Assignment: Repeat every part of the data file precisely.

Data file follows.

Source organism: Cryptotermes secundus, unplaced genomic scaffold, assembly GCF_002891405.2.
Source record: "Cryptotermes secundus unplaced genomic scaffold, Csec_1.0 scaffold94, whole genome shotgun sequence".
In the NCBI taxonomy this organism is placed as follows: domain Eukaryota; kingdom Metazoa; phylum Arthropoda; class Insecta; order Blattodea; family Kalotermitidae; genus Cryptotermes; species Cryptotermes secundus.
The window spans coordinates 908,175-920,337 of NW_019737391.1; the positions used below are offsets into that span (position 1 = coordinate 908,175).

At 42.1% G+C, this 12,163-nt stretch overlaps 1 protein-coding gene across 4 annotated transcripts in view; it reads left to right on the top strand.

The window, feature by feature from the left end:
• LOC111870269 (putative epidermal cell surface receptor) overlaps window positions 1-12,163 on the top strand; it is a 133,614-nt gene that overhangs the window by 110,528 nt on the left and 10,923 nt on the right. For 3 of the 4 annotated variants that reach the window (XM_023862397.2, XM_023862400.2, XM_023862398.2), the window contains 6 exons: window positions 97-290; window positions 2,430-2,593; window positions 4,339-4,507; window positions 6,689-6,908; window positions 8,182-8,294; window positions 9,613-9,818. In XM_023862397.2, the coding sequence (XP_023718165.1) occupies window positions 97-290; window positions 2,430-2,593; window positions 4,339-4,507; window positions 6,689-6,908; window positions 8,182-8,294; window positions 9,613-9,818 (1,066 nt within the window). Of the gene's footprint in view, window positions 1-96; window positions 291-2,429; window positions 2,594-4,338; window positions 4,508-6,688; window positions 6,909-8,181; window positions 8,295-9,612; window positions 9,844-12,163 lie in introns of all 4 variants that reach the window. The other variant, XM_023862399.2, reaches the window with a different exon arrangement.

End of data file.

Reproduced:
Source organism: Cryptotermes secundus, unplaced genomic scaffold, assembly GCF_002891405.2.
Source record: "Cryptotermes secundus unplaced genomic scaffold, Csec_1.0 scaffold94, whole genome shotgun sequence".
In the NCBI taxonomy this organism is placed as follows: domain Eukaryota; kingdom Metazoa; phylum Arthropoda; class Insecta; order Blattodea; family Kalotermitidae; genus Cryptotermes; species Cryptotermes secundus.
The window spans coordinates 908,175-920,337 of NW_019737391.1; the positions used below are offsets into that span (position 1 = coordinate 908,175).

At 42.1% G+C, this 12,163-nt stretch overlaps 1 protein-coding gene across 4 annotated transcripts in view; it reads left to right on the top strand.

The window, feature by feature from the left end:
• LOC111870269 (putative epidermal cell surface receptor) overlaps window positions 1-12,163 on the top strand; it is a 133,614-nt gene that overhangs the window by 110,528 nt on the left and 10,923 nt on the right. For 3 of the 4 annotated variants that reach the window (XM_023862397.2, XM_023862400.2, XM_023862398.2), the window contains 6 exons: window positions 97-290; window positions 2,430-2,593; window positions 4,339-4,507; window positions 6,689-6,908; window positions 8,182-8,294; window positions 9,613-9,818. In XM_023862397.2, the coding sequence (XP_023718165.1) occupies window positions 97-290; window positions 2,430-2,593; window positions 4,339-4,507; window positions 6,689-6,908; window positions 8,182-8,294; window positions 9,613-9,818 (1,066 nt within the window). Of the gene's footprint in view, window positions 1-96; window positions 291-2,429; window positions 2,594-4,338; window positions 4,508-6,688; window positions 6,909-8,181; window positions 8,295-9,612; window positions 9,844-12,163 lie in introns of all 4 variants that reach the window. The other variant, XM_023862399.2, reaches the window with a different exon arrangement.